So, you are ‘changing the face of the souvenir’!
DG: We know it sounds a little bold, but we really feel strongly about all the tat that is being sold to tourists over here. It’s everywhere – all those fluffy orange clogs, wooden tulips and fake Delftware. A souvenir should represent the city. It’s a reminder of the time someone had here and we felt strongly that a clog-shaped teapot just wasn’t good enough!
When was the moment you decided to set up your own shop?
DG: I was walking down Damrak [the city’s most touristy street] one day and saw all these ‘sale’ signs everywhere, selling cheap souvenirs for bargain prices. It felt like the whole city was on sale! I felt a little frustrated that this tackiness was the only memory tourists would have of this beautiful city.
How is Thinking of Holland different?
DG: One of the biggest things Amsterdam is known for is its design. There are so many amazing designers here, including Droog and Marcel Wanders, so it was important to us to represent that side of the city instead of the cliched side. We aim to sell unique souvenirs from some of the biggest Dutch design names. We’re talking about things that will get people’s friends asking ‘Where did you get that?’
How has your own experience of travelling shaped the store?
IH: Whenever I go on holiday I buy something that I can keep forever – an expensive shell or a unique piece of jewellery that I can’t get back home. It’s that kind of durability and uniqueness that both Dorret and I strive for in the shop.
What kind of designers did you get on board?
DG: We got in touch with a number of Dutch designers who liked our vision and since 2008 we have been selling cool objects from Droog, Moooi by Marcel Wanders, Royal Delft, Royal VKB and Royal Goedewaagen. There’s even a €1,200 silver necklace made of little clogs by a unique Dutch designer called Sita Falkena.
Why did you locate off Damrak?
IH: Our position is not really that important, to be honest. It is more what we do that makes the difference and our location on Piet Heinkade allows us access to the cruise ship traffic, so we are on the tourist trail, in a way! Surprisingly, a significant chunk of our business is from the local neighbourhood – people who are looking for something different and unique for their homes. I’d like to think they are coming to us instead of department store De Bijenkorf.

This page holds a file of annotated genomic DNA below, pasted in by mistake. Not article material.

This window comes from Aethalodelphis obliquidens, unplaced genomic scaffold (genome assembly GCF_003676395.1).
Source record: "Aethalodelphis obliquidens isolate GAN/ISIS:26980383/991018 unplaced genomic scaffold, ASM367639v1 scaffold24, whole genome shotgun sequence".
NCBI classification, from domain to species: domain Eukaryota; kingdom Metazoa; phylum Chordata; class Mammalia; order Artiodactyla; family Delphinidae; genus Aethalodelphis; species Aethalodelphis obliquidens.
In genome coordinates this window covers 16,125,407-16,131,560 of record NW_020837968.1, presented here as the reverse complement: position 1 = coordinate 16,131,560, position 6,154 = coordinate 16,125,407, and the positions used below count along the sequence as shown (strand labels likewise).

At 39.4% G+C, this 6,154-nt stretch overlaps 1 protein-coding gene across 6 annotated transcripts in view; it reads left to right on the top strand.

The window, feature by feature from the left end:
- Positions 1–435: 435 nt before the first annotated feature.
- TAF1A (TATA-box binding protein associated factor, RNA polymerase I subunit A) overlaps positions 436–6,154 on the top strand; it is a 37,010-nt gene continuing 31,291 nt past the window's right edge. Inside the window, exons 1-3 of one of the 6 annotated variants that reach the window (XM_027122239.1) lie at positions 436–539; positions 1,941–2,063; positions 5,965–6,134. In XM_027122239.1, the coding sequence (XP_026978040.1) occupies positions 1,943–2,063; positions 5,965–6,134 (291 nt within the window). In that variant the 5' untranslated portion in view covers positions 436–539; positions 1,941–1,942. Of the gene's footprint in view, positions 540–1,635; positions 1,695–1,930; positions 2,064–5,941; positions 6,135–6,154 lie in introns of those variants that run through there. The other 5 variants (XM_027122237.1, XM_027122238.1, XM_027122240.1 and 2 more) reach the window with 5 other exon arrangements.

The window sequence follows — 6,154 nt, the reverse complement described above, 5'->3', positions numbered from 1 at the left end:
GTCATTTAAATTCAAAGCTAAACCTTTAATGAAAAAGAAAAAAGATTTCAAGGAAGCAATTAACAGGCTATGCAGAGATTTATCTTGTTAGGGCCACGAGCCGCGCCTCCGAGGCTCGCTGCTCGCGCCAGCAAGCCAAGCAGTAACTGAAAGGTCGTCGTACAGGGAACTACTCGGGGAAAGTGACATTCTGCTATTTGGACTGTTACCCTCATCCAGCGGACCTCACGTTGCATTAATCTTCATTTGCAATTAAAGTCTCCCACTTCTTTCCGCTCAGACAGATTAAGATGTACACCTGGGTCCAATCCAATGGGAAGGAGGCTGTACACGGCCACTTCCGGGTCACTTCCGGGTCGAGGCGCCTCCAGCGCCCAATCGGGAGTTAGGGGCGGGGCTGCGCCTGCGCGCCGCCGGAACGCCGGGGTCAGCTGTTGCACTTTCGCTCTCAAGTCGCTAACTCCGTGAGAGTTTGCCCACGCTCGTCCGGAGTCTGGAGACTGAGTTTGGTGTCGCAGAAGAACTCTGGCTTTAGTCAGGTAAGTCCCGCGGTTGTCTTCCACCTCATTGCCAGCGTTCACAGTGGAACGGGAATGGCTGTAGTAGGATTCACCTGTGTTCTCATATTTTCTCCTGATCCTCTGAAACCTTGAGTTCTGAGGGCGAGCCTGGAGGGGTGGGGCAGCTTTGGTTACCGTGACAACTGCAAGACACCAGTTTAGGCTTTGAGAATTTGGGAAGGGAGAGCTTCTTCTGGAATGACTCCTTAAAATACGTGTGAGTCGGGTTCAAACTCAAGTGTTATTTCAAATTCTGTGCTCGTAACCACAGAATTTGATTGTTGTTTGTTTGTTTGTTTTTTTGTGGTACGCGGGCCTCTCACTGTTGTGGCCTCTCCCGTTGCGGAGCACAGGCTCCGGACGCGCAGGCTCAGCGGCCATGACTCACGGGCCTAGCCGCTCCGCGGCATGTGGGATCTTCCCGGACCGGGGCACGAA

Which Amsterdam shops inspire you?
IH: I used to live in the city centre and never tired of meandering around De Negen Straatjes [the Nine Streets] in the Jordaan. I’d always pick up cool vintage clothes from Lady Day and loved poking around the bridal section of Laura Dols – the intricate lace gowns from the 20s are amazing.
DG: I think that’s the thing about Amsterdam, the shops all have their own flavour. I think there’s a dedicated shop for hairbrushes and even a specific flamenco shop. It’s all about the independent boutiques here.
What’s the weirdest thing you have in store right now?
IH: We always have something a little funny on the shelves! There’s a sink plug by Dutch designer called Doreen Westphal that has the slogan ‘when that’s done, let’s make love’ on it. Then there’s this cool, but slightly odd-looking fruit bowl made out of cardboard by Dutch design label Fem. There’s been a lot of interest in a plastic puppet that doubles up as a flower vase. Dutch designers Van Eijk & Van der Lubbe have a good sense of humour and that really comes out in their stuff.
What about your personal favourite piece?
IH: We both love jewellery designer Natalie Hoogeveen. She makes necklaces that mix the traditional with the modern, so there will be old and new silver mixed together in the same design. All her pieces have a link to the Netherlands so expect to see small pieces [melded into a pendant] of Van Gogh or Rembrandt’s paintings in them.
How is Thinking of Holland making people … think of Holland?
We have traditional Delftware sitting next to some exclusive bags made of old bicycle tyres by Dutch designer Krejci. That’s something you won’t forget!
Thinking of Holland, Piet Heinkade 23, 1019 BR Amsterdam, +31 (0)20 419 1229